OverviewThis module concerns ideas of two of the most interesting of Western philosophers: Arthur Schopenhauer and Friedrich Nietzsche. Both thinkers developed ideas that transformed much of the intellectual landscape of twentieth century, and both wrote books that prove fruitful for successive generations. They wrote on many themes: ethics, religion, aesthetics, metaphysics, and epistemology. Both take their starting point from those thinkers that came before, notably Kant and Hegel. However, they are interesting to compare because they have such different views on philosophical thought and various themes. In particular, some of Nietzsches thought is framed explicitly in opposition to Schopenhauers, with the former casting the latter as the great pessimist. An appreciation of their ideas is an important part of the education of many philosophy students. However, both Schopenhauer and Nietzsche can be hard writers to read and understand. This module is designed both to introduce some of their ideas and develop a students appreciation of them such that he or she can discuss them with confidence and critical insight.
The module will not cover all of the writings of either or both thinkers. Students will typically read selections from Schopenhauers masterwork The World as Will and Representation and then selections from a variety of Nietzsches works, or one work in full. These will be read on their own, with ideas from both thinkers compared. Modern writers and commentators will be read in addition to help reveal the importance of Schopenhauers and Nietzsches ideas.
This module appears in:
1x 2hr lecture per week, 1x 1hr seminar per week for 11 teaching weeks.
Also available at Level 6 under code PL639
Method of assessment
Short essay (20%)
Short essay (20%)
Long essay (50%)
Seminar performance (10%)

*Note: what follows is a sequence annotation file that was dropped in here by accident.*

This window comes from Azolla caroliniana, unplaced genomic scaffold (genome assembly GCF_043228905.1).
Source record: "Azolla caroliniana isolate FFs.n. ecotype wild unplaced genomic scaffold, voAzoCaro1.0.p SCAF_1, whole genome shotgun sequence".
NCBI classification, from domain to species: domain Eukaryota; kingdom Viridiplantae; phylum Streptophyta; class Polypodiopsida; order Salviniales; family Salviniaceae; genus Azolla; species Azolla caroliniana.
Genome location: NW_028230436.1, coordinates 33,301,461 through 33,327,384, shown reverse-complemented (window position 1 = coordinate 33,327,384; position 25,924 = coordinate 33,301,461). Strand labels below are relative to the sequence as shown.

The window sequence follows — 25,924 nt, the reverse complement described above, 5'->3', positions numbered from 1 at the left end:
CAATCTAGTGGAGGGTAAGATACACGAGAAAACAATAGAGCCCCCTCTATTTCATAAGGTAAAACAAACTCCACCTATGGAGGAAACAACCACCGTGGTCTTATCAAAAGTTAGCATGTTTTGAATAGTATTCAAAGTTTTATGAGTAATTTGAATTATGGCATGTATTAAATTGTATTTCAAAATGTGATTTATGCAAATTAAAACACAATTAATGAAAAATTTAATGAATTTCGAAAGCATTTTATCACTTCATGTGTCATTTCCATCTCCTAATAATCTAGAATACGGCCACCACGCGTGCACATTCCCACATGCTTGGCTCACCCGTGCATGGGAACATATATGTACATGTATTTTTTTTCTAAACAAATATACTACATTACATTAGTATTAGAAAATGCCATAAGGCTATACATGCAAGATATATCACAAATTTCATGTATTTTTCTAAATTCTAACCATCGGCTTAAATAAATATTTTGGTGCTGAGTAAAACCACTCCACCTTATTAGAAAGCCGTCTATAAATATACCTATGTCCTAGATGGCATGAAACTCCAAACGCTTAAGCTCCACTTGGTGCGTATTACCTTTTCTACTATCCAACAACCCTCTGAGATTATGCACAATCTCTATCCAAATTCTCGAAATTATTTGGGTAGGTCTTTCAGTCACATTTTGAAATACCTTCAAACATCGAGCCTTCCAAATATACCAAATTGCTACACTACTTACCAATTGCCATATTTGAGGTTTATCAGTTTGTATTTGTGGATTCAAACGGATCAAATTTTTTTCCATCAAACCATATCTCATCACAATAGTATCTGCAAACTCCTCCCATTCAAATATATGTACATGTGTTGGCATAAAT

Essays and Aphorisms (London), trans. R. J. Hollingdale
The World as Will and Representation (Dover), trans. E. F. J. Payne, two volumes.
The Birth of Tragedy (Penguin), trans. S. Whiteside
Human, all too Human (Penguin)
Beyond Good and Evil (Penguin)
Thus Spake Zarathustra (Penguin)
Christopher Janaway (1989) Self and World in Schopenhauers Philosophy (Oxford UP).
Christopher Janaway (1999) The Cambridge Companion to Schopenhauer (Cambridge UP)
Vandenabeele Bart (2012) (ed.) A Companion to Schopenhauer (Blackwell).
Ken Gemes and Simon May (eds.) (2011) Nietzsche on Freedom and Autonomy (Oxford UP).
Brian Leiter and Neil Sinhababu (eds.) (2009) Nietzsche and Morality (Oxford UP).
Richard Schacht (1994) Nietzsche, Genealogy, Morality: Essays on Nietzsches On the Genealogy of Morals (California UP).
By the end of this module, Level 5 students should be able to:
(11.1) Outline and show understanding through clear expression of a specific writing or writings by Schopenhauer.
(11.2) Connect that specific writing or writings of Schopenhauer to modern works and themes. Students should be able to comment on those themes and critically assess Schopenhauer's contributions.
(11.3) Outline and show understanding through clear expression of a specific writing or writings by Nietzsche.
(11.4) Connect that specific writing or writings of Nietzsche to modern works and themes. Students should be able to comment on those themes and critically discuss Nietzsche's contributions.
(11.5) Connect some of Schopenhauer's and Nietzsche's ideas to each other and critically compare them.